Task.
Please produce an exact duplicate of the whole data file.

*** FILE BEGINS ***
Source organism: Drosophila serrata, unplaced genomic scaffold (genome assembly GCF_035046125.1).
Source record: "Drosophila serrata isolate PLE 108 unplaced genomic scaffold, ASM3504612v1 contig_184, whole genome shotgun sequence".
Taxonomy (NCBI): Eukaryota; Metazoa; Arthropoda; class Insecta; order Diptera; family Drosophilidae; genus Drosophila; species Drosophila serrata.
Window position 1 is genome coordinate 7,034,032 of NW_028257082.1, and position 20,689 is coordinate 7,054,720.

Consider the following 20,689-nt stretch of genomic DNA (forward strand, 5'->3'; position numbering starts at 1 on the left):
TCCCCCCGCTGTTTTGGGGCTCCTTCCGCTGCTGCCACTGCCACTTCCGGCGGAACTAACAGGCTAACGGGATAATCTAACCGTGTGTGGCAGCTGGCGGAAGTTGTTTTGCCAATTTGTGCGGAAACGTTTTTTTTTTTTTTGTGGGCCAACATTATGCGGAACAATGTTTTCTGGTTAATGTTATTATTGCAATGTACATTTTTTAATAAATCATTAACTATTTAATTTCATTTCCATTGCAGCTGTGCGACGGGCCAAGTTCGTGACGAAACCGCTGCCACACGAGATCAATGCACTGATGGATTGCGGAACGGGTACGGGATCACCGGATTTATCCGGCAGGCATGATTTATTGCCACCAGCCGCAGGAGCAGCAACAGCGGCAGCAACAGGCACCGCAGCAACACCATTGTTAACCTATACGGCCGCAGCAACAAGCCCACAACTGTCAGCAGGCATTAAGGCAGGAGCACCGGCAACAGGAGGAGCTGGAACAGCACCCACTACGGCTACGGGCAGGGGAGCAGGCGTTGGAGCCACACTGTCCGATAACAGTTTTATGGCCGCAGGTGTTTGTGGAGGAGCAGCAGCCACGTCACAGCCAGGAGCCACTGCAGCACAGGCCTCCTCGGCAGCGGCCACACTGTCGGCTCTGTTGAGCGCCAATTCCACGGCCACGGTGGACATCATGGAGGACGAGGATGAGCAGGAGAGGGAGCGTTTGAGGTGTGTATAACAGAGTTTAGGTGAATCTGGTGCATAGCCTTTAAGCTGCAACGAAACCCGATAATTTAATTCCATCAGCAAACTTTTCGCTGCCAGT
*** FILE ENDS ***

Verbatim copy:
Source organism: Drosophila serrata, unplaced genomic scaffold (genome assembly GCF_035046125.1).
Source record: "Drosophila serrata isolate PLE 108 unplaced genomic scaffold, ASM3504612v1 contig_184, whole genome shotgun sequence".
Taxonomy (NCBI): Eukaryota; Metazoa; Arthropoda; class Insecta; order Diptera; family Drosophilidae; genus Drosophila; species Drosophila serrata.
Window position 1 is genome coordinate 7,034,032 of NW_028257082.1, and position 20,689 is coordinate 7,054,720.

Consider the following 20,689-nt stretch of genomic DNA (forward strand, 5'->3'; position numbering starts at 1 on the left):
TCCCCCCGCTGTTTTGGGGCTCCTTCCGCTGCTGCCACTGCCACTTCCGGCGGAACTAACAGGCTAACGGGATAATCTAACCGTGTGTGGCAGCTGGCGGAAGTTGTTTTGCCAATTTGTGCGGAAACGTTTTTTTTTTTTTTGTGGGCCAACATTATGCGGAACAATGTTTTCTGGTTAATGTTATTATTGCAATGTACATTTTTTAATAAATCATTAACTATTTAATTTCATTTCCATTGCAGCTGTGCGACGGGCCAAGTTCGTGACGAAACCGCTGCCACACGAGATCAATGCACTGATGGATTGCGGAACGGGTACGGGATCACCGGATTTATCCGGCAGGCATGATTTATTGCCACCAGCCGCAGGAGCAGCAACAGCGGCAGCAACAGGCACCGCAGCAACACCATTGTTAACCTATACGGCCGCAGCAACAAGCCCACAACTGTCAGCAGGCATTAAGGCAGGAGCACCGGCAACAGGAGGAGCTGGAACAGCACCCACTACGGCTACGGGCAGGGGAGCAGGCGTTGGAGCCACACTGTCCGATAACAGTTTTATGGCCGCAGGTGTTTGTGGAGGAGCAGCAGCCACGTCACAGCCAGGAGCCACTGCAGCACAGGCCTCCTCGGCAGCGGCCACACTGTCGGCTCTGTTGAGCGCCAATTCCACGGCCACGGTGGACATCATGGAGGACGAGGATGAGCAGGAGAGGGAGCGTTTGAGGTGTGTATAACAGAGTTTAGGTGAATCTGGTGCATAGCCTTTAAGCTGCAACGAAACCCGATAATTTAATTCCATCAGCAAACTTTTCGCTGCCAGT